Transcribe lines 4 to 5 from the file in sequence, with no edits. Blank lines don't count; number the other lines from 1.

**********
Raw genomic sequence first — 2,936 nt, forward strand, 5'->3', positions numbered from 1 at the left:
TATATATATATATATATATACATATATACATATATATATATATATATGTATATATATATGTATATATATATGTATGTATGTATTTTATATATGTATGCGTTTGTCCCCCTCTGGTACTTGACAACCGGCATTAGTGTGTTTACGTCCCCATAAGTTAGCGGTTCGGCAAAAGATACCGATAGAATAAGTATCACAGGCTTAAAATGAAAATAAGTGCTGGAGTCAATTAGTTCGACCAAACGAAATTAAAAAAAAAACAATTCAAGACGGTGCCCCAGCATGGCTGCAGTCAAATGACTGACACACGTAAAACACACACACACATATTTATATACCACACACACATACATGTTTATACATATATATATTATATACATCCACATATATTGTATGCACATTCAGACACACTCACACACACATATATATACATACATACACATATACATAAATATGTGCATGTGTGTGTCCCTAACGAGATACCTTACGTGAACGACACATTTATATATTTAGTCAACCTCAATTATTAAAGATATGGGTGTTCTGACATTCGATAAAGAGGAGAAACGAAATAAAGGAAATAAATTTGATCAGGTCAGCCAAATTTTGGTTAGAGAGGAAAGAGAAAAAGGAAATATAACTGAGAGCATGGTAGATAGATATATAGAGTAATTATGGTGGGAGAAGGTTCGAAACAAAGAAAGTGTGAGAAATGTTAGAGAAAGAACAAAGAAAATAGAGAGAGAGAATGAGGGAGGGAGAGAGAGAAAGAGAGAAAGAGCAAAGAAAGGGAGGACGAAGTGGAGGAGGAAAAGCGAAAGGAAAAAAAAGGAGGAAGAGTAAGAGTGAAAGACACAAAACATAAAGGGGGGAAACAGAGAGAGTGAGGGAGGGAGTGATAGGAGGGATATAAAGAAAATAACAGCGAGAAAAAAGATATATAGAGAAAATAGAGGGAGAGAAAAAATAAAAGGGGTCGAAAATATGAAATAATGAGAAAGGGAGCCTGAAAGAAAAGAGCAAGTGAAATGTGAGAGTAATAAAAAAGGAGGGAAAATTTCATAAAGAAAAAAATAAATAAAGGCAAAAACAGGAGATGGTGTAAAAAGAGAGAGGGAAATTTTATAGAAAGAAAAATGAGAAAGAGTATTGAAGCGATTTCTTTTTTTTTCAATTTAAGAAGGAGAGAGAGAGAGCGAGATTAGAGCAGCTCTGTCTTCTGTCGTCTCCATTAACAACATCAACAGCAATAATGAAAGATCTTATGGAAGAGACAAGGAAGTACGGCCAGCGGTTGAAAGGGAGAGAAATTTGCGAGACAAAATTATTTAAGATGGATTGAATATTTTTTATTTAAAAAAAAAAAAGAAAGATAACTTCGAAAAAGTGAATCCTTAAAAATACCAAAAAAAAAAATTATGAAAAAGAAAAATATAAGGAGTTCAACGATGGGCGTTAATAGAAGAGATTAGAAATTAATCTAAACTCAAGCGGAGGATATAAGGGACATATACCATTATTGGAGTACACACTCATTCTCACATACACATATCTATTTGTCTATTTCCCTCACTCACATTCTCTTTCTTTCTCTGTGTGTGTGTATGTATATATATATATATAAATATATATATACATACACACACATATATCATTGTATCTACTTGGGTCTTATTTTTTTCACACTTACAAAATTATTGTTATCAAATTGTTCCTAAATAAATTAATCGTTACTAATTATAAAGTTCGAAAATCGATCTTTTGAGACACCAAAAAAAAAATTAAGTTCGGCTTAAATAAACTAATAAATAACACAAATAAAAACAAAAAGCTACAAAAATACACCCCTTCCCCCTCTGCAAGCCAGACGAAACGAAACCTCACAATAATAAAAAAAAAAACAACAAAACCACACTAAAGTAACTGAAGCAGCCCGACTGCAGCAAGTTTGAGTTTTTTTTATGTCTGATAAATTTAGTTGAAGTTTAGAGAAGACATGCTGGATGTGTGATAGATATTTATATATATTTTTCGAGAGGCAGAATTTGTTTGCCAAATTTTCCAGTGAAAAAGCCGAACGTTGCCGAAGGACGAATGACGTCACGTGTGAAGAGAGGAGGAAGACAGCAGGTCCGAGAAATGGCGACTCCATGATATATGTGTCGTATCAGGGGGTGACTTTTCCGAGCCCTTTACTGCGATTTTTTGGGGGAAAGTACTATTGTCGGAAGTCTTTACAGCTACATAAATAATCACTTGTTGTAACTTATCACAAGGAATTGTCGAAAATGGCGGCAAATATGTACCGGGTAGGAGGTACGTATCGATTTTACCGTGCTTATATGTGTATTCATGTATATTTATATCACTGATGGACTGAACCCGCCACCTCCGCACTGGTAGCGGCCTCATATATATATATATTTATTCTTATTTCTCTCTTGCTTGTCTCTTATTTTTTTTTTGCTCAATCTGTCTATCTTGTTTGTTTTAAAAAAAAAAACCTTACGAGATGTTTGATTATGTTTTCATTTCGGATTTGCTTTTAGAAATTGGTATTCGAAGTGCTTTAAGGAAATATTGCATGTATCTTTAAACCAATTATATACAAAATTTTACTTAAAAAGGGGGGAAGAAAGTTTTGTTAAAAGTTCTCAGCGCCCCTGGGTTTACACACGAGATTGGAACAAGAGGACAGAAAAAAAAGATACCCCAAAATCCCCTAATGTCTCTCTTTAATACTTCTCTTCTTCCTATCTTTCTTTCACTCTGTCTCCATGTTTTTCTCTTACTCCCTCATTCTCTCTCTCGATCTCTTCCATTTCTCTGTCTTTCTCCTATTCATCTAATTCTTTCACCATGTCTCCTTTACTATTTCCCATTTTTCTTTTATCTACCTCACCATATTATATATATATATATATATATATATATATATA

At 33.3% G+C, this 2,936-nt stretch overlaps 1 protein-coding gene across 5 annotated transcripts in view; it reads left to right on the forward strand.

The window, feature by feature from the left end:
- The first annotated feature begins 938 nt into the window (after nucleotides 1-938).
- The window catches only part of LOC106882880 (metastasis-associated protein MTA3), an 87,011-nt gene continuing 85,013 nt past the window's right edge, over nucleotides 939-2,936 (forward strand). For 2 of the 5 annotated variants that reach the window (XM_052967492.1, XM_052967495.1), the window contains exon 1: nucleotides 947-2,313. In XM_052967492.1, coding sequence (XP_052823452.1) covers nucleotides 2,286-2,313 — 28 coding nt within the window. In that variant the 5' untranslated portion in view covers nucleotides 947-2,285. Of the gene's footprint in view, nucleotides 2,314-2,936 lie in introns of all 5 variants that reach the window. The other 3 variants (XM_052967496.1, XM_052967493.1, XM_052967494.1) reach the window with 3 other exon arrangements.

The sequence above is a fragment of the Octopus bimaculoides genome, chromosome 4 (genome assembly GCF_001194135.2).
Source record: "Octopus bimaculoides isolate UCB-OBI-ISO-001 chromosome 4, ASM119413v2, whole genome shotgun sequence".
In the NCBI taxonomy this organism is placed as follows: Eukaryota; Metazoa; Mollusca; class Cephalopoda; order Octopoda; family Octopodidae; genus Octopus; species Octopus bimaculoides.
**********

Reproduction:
The window, feature by feature from the left end:
- The first annotated feature begins 938 nt into the window (after nucleotides 1-938).